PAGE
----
Call him the Bernie Sanders of Kenya. In a country where voters come with their hands out seeking bribes, Boniface “Softie” Mwangi has been able to raise enough money from grassroots, small-dollar independent donors to run a sustainable campaign against political cronies. Mwangi is somewhat of a household name in Kenya. He’s long fought injustices in his country as an activist and photojournalist who dares to document violence and oppression. This has, of course, landed him on several political hit lists. We learn since the country’s freedom 60 years ago two political dynasties, vying for a regional senate election, have dominated the country since it had been divided by the British. The legacy of colonialism continues and so does the violence as voters vote only in their short-term interest (and also with the help of cash bribes).
Directed by Sam Soko, Softie is a compelling act of defiance, made more alarming by the violent events documented throughout the film, including the torture and murder of an official charged with keeping the elections fair and safe. The film’s final title card tells us that 30 activists had either gone missing or have been killed during the making of the film. Against those odds, the film persists showing a gritty reality and the pop star image politicians sell to the general population as they engage in retail politics, bribery, and stagecraft. This is a system that Mwangi has been fighting against and decides to enter an election that happens once every five years, much to the concern of his wife Njeri who moves herself and kids to New Jersey while Softie runs.
It’s a powerful documentary that offers an insight into a reluctant change-maker facing insurmountable odds in a corrupt country where the status quo is made up of a hardworking, oppressed lower class. The political leaders are quasi-oligarchs, although one cannot quite figure out where their money comes from. (One, we learn, had a single hit record). What Boniface “Softie” Mwangi lacks in the pop star personality, he more than makes up for it in solid social policy and a desire to change, receiving some television attention in the process. Njeri cheers him on from Jersey City, while his children grow more distant in a rough transition for everyone involved. Fatherhood and insurgent political campaigns do not easily mix in violent and corrupt nations and the heart of the film is with Softie as he weighs the greater good. I suspect we have not heard the last of him, but I genuinely do fear the next time I hear of him it may be in an obituary.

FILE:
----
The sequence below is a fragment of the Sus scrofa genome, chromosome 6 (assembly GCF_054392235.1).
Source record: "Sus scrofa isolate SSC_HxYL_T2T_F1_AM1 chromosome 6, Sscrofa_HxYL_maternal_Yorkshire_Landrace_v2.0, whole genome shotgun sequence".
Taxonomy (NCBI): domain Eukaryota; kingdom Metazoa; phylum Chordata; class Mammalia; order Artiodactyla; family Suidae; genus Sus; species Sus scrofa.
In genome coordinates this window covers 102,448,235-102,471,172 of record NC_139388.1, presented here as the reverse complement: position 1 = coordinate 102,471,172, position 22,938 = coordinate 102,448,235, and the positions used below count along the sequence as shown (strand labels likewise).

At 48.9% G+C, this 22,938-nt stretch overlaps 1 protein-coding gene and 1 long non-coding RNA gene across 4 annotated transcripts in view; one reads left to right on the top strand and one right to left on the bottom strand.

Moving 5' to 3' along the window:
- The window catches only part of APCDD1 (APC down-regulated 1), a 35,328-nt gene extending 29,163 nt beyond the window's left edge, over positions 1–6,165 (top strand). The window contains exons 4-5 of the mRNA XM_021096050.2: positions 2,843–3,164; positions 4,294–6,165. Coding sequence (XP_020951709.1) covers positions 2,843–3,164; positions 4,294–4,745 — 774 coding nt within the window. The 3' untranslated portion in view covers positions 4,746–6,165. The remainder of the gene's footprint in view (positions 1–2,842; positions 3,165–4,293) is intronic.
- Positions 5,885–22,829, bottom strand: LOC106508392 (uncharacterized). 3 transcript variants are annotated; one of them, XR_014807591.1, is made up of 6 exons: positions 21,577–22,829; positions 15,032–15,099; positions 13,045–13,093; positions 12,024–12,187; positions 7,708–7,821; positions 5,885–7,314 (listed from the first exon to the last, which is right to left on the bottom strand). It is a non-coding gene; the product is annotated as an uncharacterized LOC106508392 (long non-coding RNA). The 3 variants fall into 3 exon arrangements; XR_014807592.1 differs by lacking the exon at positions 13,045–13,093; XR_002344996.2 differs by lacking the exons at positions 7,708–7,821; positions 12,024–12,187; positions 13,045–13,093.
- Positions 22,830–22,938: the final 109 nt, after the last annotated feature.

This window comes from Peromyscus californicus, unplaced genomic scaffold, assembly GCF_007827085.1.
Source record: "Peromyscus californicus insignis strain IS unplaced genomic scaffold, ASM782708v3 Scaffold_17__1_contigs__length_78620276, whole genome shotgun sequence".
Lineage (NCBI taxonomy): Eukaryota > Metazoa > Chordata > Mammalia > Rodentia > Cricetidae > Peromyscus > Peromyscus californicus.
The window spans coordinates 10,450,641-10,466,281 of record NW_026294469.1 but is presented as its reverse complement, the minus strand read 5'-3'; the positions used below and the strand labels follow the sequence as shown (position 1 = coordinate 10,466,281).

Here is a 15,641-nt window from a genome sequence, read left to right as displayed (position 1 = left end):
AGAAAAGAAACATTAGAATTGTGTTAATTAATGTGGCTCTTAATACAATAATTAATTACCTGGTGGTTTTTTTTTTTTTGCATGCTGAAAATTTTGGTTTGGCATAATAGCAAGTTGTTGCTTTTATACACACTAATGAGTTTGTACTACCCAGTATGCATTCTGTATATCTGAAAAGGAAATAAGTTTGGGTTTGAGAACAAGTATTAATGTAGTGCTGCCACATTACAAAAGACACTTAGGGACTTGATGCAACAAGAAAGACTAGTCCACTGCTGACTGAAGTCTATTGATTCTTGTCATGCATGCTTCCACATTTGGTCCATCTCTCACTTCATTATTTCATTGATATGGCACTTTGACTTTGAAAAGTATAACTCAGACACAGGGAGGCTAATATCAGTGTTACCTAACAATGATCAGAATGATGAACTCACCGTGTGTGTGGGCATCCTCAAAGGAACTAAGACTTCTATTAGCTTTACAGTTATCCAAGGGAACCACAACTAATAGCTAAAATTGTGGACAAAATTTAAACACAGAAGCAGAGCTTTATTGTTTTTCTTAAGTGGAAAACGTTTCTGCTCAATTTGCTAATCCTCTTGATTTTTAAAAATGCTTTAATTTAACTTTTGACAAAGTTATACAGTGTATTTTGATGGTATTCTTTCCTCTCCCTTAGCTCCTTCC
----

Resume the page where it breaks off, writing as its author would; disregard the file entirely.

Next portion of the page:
The stakes could not be higher and Softie is a powerful and personal election biopic about the sham of free and fair elections in a kleptocracy. The film is unafraid of showing the real costs of political corruption from blood running in the streets to direct bribery at the polling stations on the day of the election. As intimate as it is brave, Softie is vivid warning and not an easy film to shake.
Softie premiered at Sundance.